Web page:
The following essay was first presented, in slightly modified form, at an Asia Program seminar held on April 16, 2003. Its author, Jean-Luc Racine, is one of Europe's most-respected scholars of South Asia.
Northeast Asia associate Shihoko Goto talks with CCTV Jan. 11 about what Prime Minister Shinzo Abe's $114 billion stimulus package means for Japan. https://www.youtube.com/watch?v=fGZsc2cvGPs
Constitutional revision is a perennial topic in Japanese political discussion, with Article 9—which renounces war and the threat or use of force as a means of settling international disputes—subject to particularly vigorous debate. This new Asia Program publication asks whether it’s not “A Time for Change” for Japan’s “Peace Constitution.”
The Woodrow Wilson International Center for Scholars, in collaboration with the Fellowship Fund for Pakistan (FFFP), a charitable trust based in Karachi, today announced the appointment of Huma Yusuf as the Wilson Center's new Pakistan Scholar. Yusuf will spend nine months in residence at the Wilson Center beginning in September 2010, carrying out research and writing a book on the intersection of media, public policy, and democracy in today's Pakistan.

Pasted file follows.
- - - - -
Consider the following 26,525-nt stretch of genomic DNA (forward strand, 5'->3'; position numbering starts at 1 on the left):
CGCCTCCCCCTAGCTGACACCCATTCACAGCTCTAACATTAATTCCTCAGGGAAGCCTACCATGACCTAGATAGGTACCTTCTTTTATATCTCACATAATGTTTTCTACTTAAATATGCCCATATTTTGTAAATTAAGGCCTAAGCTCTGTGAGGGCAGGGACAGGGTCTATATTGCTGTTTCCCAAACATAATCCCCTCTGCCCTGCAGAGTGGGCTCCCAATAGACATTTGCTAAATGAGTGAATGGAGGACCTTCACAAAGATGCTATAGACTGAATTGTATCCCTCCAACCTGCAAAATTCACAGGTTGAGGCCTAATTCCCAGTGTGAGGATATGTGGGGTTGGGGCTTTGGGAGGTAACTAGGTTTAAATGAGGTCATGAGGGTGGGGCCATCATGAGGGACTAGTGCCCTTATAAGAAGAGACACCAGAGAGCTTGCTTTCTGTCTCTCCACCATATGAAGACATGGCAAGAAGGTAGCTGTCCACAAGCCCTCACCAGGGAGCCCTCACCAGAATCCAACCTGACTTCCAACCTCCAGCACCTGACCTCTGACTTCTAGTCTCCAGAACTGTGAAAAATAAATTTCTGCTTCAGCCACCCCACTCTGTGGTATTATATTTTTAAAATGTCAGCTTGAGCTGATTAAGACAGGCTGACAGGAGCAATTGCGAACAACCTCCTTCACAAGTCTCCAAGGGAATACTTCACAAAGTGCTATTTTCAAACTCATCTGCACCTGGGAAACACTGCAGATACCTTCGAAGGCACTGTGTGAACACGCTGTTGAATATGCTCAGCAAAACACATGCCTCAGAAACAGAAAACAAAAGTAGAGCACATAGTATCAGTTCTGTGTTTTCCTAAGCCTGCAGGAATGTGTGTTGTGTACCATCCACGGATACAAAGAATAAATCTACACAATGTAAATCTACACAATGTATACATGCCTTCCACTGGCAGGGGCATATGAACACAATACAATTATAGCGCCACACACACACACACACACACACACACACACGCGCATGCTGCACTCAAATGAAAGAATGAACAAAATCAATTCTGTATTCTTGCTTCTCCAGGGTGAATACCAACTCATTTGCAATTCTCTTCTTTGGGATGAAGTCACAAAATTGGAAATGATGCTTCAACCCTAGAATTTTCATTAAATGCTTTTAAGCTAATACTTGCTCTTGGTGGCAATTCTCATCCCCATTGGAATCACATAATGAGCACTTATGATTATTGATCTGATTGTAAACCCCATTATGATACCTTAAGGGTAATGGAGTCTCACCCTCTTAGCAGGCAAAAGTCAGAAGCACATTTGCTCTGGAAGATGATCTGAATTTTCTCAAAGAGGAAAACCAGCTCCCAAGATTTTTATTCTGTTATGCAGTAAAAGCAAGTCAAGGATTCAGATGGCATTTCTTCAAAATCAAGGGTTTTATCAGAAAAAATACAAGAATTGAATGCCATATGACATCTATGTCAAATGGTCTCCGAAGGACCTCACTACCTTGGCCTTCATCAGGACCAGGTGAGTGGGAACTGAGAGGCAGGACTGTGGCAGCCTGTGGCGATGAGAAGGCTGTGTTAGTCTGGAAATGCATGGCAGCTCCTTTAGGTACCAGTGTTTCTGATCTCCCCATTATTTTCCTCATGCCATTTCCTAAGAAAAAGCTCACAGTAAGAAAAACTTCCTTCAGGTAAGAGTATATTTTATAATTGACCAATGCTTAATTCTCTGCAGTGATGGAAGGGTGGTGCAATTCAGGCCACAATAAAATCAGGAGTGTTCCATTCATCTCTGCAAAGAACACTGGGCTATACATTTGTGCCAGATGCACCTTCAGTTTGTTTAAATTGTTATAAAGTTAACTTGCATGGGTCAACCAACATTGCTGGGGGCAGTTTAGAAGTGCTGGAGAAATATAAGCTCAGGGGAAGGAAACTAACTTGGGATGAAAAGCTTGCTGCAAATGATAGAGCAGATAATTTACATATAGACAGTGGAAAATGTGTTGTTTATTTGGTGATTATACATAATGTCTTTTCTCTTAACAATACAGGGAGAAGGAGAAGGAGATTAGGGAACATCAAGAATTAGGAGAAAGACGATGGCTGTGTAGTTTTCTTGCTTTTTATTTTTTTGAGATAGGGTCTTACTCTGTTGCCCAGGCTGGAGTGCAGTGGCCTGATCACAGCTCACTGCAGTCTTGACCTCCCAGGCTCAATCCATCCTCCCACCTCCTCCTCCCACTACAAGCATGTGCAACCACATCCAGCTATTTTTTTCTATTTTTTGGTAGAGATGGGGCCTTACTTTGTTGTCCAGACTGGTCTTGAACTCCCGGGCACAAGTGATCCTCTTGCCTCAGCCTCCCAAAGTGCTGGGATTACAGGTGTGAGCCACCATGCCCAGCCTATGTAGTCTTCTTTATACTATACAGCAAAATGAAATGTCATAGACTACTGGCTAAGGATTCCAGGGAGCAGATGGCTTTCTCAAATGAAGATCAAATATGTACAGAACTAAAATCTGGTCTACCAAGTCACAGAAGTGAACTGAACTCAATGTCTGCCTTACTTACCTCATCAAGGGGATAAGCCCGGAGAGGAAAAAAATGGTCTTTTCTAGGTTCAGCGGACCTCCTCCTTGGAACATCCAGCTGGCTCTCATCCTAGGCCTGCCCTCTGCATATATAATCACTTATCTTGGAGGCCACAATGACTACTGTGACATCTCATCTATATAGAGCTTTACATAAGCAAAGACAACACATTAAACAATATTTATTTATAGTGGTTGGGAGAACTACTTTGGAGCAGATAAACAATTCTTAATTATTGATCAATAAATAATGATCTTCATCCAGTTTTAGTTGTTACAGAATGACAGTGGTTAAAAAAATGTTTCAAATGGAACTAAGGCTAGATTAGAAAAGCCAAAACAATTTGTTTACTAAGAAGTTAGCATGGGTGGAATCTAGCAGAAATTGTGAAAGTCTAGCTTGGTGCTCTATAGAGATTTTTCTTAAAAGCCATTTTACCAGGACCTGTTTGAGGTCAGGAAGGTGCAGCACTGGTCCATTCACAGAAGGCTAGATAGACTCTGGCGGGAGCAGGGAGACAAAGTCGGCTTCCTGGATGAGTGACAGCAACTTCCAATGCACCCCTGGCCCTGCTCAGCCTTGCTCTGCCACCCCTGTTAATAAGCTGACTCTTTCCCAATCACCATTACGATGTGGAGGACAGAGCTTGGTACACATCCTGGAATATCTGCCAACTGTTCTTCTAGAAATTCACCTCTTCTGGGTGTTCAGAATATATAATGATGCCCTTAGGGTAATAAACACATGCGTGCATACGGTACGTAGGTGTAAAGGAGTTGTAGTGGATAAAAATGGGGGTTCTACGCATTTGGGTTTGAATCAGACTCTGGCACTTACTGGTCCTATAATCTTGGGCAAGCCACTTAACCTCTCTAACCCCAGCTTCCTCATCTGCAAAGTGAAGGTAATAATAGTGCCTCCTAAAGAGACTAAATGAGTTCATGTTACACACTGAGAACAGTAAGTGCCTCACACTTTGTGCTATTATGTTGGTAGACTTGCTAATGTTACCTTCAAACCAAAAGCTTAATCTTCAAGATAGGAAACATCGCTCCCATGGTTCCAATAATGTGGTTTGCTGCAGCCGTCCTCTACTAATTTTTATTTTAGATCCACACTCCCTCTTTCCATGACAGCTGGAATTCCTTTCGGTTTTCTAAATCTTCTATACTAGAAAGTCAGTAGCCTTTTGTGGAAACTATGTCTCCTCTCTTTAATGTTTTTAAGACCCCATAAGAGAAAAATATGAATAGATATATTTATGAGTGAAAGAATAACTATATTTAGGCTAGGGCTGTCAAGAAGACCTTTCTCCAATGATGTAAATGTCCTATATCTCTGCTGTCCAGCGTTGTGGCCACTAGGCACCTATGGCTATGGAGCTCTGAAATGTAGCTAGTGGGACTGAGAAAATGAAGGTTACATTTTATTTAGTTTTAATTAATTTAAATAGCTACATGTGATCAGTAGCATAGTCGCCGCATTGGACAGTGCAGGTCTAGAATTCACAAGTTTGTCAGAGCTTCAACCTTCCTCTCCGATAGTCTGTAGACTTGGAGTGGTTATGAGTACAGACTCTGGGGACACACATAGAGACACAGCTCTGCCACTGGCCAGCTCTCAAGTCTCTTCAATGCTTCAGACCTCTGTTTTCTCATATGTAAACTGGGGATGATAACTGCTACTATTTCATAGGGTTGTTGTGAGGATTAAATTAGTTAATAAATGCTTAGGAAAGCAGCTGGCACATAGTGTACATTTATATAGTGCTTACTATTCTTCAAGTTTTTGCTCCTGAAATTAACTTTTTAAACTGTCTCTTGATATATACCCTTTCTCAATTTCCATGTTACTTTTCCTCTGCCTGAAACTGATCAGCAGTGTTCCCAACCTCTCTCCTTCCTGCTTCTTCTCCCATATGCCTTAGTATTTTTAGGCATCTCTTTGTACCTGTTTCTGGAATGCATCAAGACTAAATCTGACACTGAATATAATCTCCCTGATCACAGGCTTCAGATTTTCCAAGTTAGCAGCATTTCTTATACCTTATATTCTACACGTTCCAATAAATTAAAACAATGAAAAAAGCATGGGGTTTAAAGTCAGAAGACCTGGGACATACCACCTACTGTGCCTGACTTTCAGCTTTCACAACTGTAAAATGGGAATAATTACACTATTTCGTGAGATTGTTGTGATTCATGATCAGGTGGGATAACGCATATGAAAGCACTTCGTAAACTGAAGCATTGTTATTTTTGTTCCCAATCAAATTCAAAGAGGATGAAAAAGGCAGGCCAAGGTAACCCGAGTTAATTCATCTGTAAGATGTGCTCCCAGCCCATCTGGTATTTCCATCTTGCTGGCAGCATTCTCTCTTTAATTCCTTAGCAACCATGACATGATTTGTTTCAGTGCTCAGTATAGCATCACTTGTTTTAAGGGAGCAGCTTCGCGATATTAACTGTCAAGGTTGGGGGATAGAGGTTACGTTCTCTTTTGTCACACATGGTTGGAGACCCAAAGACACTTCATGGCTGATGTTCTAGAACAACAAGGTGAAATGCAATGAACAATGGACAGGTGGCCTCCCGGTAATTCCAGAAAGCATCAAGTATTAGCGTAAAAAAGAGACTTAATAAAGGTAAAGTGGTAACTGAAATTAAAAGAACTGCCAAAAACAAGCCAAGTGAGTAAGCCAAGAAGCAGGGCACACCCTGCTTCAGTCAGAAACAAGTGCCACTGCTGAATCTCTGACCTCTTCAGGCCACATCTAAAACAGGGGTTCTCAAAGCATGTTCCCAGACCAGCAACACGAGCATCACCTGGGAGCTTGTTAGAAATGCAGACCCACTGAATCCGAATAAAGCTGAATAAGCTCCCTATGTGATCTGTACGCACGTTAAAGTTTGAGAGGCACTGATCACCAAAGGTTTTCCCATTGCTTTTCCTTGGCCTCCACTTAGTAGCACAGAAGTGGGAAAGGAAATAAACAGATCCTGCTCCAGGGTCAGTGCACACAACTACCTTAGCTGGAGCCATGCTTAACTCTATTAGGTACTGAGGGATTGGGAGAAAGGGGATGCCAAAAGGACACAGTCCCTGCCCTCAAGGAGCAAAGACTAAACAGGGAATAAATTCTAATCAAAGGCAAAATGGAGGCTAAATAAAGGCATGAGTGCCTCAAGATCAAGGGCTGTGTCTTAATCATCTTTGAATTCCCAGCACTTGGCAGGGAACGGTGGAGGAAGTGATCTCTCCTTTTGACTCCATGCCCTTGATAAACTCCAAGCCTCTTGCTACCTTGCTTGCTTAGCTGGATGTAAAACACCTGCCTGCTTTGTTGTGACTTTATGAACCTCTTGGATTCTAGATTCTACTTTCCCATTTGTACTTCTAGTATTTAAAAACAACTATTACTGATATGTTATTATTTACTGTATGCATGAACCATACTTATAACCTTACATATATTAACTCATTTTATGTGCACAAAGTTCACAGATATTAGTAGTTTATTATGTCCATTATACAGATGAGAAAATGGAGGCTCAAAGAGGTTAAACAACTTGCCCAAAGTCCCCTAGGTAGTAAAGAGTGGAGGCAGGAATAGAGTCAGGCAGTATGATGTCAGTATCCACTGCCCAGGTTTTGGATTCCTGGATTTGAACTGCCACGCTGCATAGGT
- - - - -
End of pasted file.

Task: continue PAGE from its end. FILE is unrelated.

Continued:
This timely study surveys the conflict in Afghanistan from Pakistan's point of view and analyzes the roots of Pakistan's ambiguous policy—supporting the United States on one hand and showing empathy for the Afghan Taliban on the other.
Public Policy Scholar Aliz Riaz spoke before the Subcommittee on Asia and the Pacific on November 20th regarding the upcoming elections in Bangladesh.
After a recent trip to South Asia, Robert Hathaway, the Wilson Center's Asia Program Director, notes that U.S. relations with both India and Pakistan are in surprisingly poor shape. Hathaway cautions that the U.S. tendency to put Asia on the back burner is a mistake, especially with regard to North Korea.
Program director Robert M. Hathaway weighs in on Pakistan's troubled future.